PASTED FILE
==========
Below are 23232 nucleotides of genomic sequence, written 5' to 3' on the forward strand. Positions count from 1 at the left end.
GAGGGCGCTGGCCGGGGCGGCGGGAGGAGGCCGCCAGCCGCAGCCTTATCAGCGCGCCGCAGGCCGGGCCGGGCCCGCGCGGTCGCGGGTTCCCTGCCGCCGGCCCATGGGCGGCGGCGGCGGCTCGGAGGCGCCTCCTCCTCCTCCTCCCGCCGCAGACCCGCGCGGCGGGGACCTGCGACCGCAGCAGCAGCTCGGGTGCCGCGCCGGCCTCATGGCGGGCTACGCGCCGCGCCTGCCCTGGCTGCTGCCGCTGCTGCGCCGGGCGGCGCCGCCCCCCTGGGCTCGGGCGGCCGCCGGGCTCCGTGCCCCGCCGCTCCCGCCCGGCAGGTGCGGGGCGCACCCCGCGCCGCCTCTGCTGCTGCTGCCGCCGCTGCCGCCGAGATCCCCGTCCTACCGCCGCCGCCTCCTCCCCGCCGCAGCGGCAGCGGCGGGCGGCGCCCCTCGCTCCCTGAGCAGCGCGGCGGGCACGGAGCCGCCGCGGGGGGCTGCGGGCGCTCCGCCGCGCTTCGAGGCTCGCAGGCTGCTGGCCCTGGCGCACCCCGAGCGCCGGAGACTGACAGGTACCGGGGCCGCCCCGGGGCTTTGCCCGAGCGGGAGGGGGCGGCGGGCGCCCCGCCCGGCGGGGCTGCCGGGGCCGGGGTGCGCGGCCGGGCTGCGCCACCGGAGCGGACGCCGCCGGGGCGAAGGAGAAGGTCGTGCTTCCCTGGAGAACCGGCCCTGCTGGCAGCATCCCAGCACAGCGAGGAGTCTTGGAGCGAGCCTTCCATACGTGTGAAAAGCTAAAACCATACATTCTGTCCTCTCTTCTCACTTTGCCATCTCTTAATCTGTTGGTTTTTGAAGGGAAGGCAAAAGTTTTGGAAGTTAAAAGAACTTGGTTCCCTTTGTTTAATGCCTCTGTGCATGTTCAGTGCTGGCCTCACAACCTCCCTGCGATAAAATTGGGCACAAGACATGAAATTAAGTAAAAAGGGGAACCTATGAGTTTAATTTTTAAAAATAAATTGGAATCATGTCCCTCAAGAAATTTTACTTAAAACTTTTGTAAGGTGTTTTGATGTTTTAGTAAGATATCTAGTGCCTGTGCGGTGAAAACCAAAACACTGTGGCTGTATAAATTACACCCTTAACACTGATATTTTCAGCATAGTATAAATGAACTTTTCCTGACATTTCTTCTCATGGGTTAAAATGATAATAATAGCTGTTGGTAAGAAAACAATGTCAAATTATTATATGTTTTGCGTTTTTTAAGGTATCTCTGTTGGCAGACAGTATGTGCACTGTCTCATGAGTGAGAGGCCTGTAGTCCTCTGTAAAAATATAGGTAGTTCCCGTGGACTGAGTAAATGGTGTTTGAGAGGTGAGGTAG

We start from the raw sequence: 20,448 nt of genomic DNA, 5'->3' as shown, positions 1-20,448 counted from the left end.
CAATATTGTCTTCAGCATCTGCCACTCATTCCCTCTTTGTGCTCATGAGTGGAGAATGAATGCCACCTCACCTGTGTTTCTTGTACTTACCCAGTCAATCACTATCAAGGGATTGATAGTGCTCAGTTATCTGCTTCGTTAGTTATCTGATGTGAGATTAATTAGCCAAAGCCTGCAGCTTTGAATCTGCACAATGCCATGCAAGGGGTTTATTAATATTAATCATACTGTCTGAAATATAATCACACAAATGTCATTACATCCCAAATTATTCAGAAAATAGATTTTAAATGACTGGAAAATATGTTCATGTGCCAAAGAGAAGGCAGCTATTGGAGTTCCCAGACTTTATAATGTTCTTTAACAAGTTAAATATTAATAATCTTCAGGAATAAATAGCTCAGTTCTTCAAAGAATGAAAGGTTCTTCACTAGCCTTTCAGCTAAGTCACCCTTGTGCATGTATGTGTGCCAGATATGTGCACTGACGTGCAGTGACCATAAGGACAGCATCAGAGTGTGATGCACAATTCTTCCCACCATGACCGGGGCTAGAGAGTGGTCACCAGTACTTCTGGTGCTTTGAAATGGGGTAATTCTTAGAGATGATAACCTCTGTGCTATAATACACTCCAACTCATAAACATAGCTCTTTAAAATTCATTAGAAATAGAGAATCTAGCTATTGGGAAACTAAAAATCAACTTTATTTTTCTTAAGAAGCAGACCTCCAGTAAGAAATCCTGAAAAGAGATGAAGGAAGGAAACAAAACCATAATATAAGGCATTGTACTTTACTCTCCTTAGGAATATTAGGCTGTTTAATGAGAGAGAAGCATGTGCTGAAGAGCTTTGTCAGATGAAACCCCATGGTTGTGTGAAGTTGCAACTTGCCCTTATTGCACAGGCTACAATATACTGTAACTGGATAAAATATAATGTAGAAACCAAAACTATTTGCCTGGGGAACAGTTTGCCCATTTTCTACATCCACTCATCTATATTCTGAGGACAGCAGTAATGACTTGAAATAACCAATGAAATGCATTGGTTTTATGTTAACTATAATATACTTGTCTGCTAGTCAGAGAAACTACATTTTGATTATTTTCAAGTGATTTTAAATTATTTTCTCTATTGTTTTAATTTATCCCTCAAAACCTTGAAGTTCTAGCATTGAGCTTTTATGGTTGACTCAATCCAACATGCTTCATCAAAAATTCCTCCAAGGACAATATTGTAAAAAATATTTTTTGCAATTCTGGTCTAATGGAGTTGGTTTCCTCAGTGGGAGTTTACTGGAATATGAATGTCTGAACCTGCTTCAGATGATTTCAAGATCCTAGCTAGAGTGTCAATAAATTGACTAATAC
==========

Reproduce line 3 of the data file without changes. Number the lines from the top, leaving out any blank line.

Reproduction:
We start from the raw sequence: 20,448 nt of genomic DNA, 5'->3' as shown, positions 1-20,448 counted from the left end.